Antiques in Charlottesville Four
By John James Audobon and featured in the collection of Howard Price Fine Art of Panama City Panama

The Nelson miniature was in the booth of Bill & Joyce Subjack, Never Bird Antiques from Surry, Va. Howard Price, currently living in Panama, was showing the Audubon print for $22,500 as well as well as a set of Venetian Photogravures by David Roberts and George Catlin. Prints of this quality are seen rarely.

Not all of the offerings were extremely high end. Bob Baker, Poverty Hollow from Newtown Connecticut had a number of decorator items which fit the budget of young collectors as well as some very nice early twentieth century furniture. A garden sun-dial was also part of his display. Several dealers brought items for the garden appropriate to the season. One of these was an iron “garden door” shown by Pete’s Pickens, Upper Falls, Md priced at $850. Peter Nee was a last minute fill in but was able to put together an attractive booth with some very interesting pieces. Still in the garden mode, Peter had a 19th century Fiske Urn and a 19th century architect’s model of an Italian Palazzo.

All in all there was something for just about everyone’s taste and budget. Furniture from the 17th to the twentieth centuries, formal, country, informal and high style. There were Oriental, English and French ceramics, American pottery, silver, jewelry, paintings and prints and lots more. Those who didn’t attend missed a good one.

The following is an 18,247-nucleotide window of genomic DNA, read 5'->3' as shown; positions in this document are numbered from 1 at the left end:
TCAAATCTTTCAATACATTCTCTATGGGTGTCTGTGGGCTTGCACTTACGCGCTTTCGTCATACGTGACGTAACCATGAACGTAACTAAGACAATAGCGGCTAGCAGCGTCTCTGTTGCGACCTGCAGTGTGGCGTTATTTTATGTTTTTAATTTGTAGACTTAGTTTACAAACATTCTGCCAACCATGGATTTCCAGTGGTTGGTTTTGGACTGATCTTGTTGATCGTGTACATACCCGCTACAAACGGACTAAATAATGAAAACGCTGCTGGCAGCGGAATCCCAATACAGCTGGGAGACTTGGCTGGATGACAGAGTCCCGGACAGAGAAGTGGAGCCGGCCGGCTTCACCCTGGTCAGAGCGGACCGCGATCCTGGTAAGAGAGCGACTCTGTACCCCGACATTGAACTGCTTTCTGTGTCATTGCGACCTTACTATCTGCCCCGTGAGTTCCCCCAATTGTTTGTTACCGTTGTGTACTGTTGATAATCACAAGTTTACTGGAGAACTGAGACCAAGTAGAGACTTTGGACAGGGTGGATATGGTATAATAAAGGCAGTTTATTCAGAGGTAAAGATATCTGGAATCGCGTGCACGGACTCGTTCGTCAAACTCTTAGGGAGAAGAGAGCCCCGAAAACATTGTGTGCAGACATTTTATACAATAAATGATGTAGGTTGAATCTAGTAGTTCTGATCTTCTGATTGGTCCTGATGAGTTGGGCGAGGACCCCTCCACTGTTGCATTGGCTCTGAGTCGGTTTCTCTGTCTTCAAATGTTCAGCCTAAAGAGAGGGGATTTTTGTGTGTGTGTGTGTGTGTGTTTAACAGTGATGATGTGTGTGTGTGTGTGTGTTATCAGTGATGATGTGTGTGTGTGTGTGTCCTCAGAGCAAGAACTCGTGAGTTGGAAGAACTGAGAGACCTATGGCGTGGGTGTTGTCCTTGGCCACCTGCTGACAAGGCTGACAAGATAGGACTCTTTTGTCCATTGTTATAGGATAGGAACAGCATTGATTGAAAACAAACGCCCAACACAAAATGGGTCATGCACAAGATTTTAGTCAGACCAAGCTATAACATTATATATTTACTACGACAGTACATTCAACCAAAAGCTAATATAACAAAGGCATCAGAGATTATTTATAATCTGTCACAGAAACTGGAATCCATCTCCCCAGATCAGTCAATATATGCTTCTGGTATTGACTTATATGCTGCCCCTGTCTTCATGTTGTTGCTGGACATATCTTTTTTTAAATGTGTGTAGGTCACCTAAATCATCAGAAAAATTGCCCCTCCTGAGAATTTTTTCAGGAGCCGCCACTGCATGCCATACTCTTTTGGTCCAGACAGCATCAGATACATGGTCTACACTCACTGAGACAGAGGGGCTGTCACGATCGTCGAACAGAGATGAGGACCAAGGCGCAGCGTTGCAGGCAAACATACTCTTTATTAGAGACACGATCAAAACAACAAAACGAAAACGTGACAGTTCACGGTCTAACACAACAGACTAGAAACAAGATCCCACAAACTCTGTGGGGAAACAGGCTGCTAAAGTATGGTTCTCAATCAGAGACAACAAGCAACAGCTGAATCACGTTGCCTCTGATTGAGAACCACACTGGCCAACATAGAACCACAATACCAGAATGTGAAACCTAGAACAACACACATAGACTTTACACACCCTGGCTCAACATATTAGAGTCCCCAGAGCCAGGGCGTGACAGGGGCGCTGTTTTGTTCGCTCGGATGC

Several pieces of furniture left the floor while this reporter was present including a two piece highboy.

Antiques in Charlottesville is managed by Melrose and Duddy, LLC and produced by members of the Jefferson Chapter of Preservation Virginia.

Support for Preservation Virginia may be made by contacting Preservation Virginia (804)648-1889 ext 303 or miam@preservationvirginia.org

About Art After X

With the death of President Kennedy in 1963, America changed. As hard as it is to minimize that sentiment, the effect of Dallas was even greater. The same year saw the merging of the Dallas Museum for Contemporary Arts, which had been central to the art scene, and the Dallas Museum of Fine Arts. Douglas MacAgy, then the director of DMCA, not only opposed the merger, but also declined to directorship of the combined museum. The regionalist movement which had been strong for decades, was giving way to more of an interest in what was going on nationally, and internationally. Like it or not, Dallas was on the national stage. When the Kennedy’s arrived in Fort Worth, local collectors had decorated a hotel room with internationally-renowned works. While the president and his wife learned a great deal about the ability of Texans to collect major art, there was little they could glean about the local scene in this era-defining city. With this in mind, we have begun a project to look not back at the art scene in Dallas, but foreword from 1963. We are interviewing gallery owners, curators and others involved in the art scene then, but this will be a story told mostly through interviews with artists active in the city from that point into the 1980s. The result will be a book with a video component. We hope you will join us in our journey. The hashtag for the project is #artafterx and the url artafterx.com will point to the latest updates on this weblog.